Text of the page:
EXCO Resources, Inc. Files Voluntary Petitions for Chapter 11 Reorganization to Facilitate Financial Restructuring

Company to Explore Strategic Alternatives to Maximize Value

Operations to Continue as Usual During Restructuring Process

January 15, 2018 10:48 PM Eastern Standard Time

DALLAS--(BUSINESS WIRE)--EXCO Resources, Inc. (NYSE: XCO.BC) (OTC Pink: XCOO) ("EXCO" or the "Company") today announced that in order to facilitate a restructuring of its balance sheet, the Company and certain of its subsidiaries have filed voluntary petitions for a court-supervised reorganization under Chapter 11 of the United States Bankruptcy Code in the U.S. Bankruptcy Court for the Southern District of Texas (“the Court”). EXCO intends to operate in the ordinary course of business during the restructuring process.

EXCO continues to engage in constructive discussions with its creditor constituencies regarding the terms of a financial restructuring plan. In conjunction with this process, EXCO will explore potential strategic alternatives to maximize value for the benefit of its stakeholders, including the marketing of the Company’s assets, which may result in a sale of certain or substantially all of its assets under Section 363 of the Bankruptcy Code or as part of the plan of reorganization.

EXCO has received a commitment of $250 million in debtor-in-possession (“DIP”) financing from certain of its existing lenders including Fairfax Financial Holdings Limited and its affiliates; Bluescape Resources Company LLC and its affiliates, including Cove Key Management; and JPMorgan Chase Bank, N.A., and certain of its affiliates. The DIP financing, which is subject to court approval, is expected to refinance the Company’s existing Reserve-Based Credit Agreement and support the Company’s day-to-day operations during the restructuring process. The Company intends to pay vendors in full for all goods and services provided after the filing date.

Link to full article:  https://www.businesswire.com/news/home/20180115005695/en/EXCO-Resou...

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They were in a death spiral from which they could not recover.  For some reason during this time they continued to drill wells.  I assume they had made a deal with mid stream that required them to continue to deliver gas.  


Jay, I'm unsure that "death" is a forgone conclusion.  After watching the "restructuring" of Goodrich, and others, it appears that Chapter 11 is often a means to write off debt and go back to business as usual with an improved balance sheet and other cost reductions.  I suspect that you may be right about the volume commitment to Azure but that contract could also be re-negotiated through a bankruptcy.  Goodrich touted its lower Haynesville gathering and treating costs when they emerged from bankruptcy.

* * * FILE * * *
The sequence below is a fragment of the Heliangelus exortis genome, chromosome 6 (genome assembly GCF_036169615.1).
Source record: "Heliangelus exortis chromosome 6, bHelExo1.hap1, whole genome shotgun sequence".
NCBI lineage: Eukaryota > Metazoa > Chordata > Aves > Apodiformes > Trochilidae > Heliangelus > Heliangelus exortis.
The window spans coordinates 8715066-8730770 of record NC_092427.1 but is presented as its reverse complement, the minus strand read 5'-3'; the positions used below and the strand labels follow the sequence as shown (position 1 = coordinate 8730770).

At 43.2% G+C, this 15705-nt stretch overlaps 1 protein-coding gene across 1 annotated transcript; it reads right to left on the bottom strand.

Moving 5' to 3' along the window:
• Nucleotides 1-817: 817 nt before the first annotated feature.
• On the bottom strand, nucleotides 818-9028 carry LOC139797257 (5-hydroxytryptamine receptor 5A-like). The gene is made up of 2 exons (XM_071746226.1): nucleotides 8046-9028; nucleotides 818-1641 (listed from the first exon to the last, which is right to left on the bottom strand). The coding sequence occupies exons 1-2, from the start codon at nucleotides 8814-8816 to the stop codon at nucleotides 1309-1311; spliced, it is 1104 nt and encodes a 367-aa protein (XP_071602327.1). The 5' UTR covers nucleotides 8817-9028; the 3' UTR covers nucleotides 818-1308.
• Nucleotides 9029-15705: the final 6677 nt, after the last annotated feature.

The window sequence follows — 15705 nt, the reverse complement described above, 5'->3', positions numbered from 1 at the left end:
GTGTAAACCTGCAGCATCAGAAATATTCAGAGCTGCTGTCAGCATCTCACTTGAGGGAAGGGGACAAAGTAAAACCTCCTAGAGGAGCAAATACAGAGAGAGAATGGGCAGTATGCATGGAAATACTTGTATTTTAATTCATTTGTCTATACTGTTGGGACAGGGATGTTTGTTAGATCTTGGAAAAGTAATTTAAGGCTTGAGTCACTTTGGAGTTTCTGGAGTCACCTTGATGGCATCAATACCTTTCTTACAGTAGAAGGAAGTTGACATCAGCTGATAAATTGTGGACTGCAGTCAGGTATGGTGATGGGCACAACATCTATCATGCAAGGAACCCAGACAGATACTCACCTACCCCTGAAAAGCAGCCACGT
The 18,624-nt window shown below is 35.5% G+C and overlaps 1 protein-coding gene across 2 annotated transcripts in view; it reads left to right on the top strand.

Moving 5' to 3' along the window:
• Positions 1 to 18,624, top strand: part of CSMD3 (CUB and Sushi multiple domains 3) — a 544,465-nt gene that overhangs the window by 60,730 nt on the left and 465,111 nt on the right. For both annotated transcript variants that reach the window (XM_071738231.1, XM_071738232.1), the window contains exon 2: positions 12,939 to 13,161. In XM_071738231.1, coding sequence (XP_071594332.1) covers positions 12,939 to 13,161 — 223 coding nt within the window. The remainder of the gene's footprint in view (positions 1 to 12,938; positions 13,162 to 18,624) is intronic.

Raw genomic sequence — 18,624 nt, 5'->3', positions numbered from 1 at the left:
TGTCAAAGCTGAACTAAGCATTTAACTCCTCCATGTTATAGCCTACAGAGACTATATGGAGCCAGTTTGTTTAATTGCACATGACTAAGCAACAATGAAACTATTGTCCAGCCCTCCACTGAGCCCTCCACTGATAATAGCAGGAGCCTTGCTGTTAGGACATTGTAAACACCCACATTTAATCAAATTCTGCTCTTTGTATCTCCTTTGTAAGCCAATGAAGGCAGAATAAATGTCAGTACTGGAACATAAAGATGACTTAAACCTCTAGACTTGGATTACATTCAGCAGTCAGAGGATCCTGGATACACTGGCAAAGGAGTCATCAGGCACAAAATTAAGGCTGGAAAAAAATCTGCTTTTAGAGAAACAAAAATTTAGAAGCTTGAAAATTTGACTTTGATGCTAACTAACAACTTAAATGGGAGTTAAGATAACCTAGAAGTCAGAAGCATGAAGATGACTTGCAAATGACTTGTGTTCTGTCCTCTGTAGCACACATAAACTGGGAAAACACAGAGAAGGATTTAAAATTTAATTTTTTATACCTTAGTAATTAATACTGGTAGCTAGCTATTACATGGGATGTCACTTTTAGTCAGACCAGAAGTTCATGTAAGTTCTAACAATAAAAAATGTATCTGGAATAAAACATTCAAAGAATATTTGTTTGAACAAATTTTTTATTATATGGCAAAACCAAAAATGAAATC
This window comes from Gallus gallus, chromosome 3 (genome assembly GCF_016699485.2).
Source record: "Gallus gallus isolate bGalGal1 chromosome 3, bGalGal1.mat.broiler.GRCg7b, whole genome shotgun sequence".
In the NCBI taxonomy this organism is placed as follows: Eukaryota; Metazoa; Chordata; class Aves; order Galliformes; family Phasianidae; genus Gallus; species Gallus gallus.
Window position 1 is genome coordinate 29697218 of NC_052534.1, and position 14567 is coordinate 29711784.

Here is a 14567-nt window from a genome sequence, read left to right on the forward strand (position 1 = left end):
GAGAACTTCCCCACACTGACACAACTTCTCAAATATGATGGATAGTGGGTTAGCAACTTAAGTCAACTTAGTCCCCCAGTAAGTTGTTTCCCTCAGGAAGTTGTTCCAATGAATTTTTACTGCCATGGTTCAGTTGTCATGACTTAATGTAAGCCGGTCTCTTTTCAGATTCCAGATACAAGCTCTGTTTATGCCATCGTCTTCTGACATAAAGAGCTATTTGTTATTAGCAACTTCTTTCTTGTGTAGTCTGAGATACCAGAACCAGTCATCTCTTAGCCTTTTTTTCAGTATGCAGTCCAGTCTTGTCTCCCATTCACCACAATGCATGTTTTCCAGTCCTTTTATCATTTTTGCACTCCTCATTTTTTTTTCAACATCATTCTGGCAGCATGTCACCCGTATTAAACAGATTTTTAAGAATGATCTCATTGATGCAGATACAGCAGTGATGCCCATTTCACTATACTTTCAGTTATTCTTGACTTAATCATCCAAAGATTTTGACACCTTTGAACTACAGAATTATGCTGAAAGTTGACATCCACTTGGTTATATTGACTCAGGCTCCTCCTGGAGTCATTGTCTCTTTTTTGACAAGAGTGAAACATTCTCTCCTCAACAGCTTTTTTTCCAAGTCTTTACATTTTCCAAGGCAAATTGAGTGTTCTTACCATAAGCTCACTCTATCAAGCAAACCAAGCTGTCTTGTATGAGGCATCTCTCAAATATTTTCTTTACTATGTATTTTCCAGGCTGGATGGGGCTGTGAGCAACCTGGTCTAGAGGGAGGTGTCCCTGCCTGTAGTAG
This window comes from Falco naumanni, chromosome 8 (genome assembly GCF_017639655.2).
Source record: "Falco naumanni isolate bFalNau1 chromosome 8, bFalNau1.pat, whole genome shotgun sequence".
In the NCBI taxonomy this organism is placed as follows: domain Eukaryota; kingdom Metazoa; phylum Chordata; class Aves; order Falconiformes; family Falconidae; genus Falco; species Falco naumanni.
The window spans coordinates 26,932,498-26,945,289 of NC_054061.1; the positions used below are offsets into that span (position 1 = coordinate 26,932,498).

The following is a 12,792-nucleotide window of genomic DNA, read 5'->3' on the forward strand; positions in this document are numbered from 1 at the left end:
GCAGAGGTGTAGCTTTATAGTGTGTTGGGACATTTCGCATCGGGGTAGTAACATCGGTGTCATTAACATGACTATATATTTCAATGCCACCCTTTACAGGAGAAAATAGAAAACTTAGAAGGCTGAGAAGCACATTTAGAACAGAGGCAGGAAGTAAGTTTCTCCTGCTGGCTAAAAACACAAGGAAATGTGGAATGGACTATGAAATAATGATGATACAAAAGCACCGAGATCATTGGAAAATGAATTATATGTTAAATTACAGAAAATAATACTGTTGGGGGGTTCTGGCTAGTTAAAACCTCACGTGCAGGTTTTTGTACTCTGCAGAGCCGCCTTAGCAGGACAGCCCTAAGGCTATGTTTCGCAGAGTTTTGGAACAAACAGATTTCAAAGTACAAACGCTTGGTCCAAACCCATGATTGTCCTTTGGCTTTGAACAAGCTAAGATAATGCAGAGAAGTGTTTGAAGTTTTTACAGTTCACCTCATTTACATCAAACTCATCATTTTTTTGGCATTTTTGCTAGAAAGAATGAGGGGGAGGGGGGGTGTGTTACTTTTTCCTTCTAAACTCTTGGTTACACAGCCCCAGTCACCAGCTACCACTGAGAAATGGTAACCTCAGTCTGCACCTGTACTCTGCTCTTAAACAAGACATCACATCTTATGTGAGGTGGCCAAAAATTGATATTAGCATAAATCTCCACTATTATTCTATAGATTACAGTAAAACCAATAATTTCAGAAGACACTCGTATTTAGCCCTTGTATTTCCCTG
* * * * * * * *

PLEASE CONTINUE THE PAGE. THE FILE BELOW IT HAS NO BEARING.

I don't see them re emerging.  I think they will sell their assets based on the wording of the PR.


I've wondered what a liquidation might look like since EXCO only owns a half interest in their Haynesville assets.

So how will that affect those who are leased with Exco? Will they continue to get royalty pmts.?

As a leased RO that had 4 new CUL’s come on line last month w/ Exco & a DO received last week for an additional 4, I’m looking forward to Jay, Skip or other SME’s  replies.

Too soon to know for sure however other Chapter 11 bankruptcies by operating companies in the recent past have requested, and received permission from the bankruptcy court, to continue paying royalties.  The leases are the underlying value of Exco, and other operating companies, and to stop paying royalties would place them in default of their lease agreements.  In other words, if they stop paying royalties, they lose their lease rights. Then they would have to shut in their wells.  No one wants to go down that road.

Just hope that Tellurian doesn't buy Exco's Haynesville reserves.

If Exco sells, the likely buyers would be Indigo or Covey Park IMHO.  CHK has a lot of common ownership units, but I think they are too cash strapped.


They would make a good bolt on for either.  And preferable for multiple reasons compared to Chesapeake.

Jay you don't think GEPH would make a run for Exco?

GEPH is spread across a lot of basins not just the Haynesville, so it is less of a core property for them.  But then again they have 5 rigs running in the Haynesville right now, so who knows.



Wait, stop... in most situations, the obligation of payment of royalty to the lessor is suspended by the bankruptcy filing, and the lessor becomes an unsecured creditor.  Under a court-approved repayment plan, the debtor could make partial payments against obligations due under the lease until the bankruptcy is discharged or dismissed and not be held in breach.

You actually point to a prime reason that rights and obligations under leases are held in this manner through the bankruptcy - the oil and gas leases and operations thereon and production therefrom are usually a prime source of revenue from which the obligations of debtor are repaid.  Thus, it is usually part of the original terms of the petition and bankruptcy plan that budgeting for continuing such operations are made and permitted by the court.  By having freedom to continuing to operate, the debtor has the best chance to pay off and/or restructure its debts and emerge from bankruptcy, rather than leave a bunch of open wells with no operator in a liquidation.  Everyone would lose.


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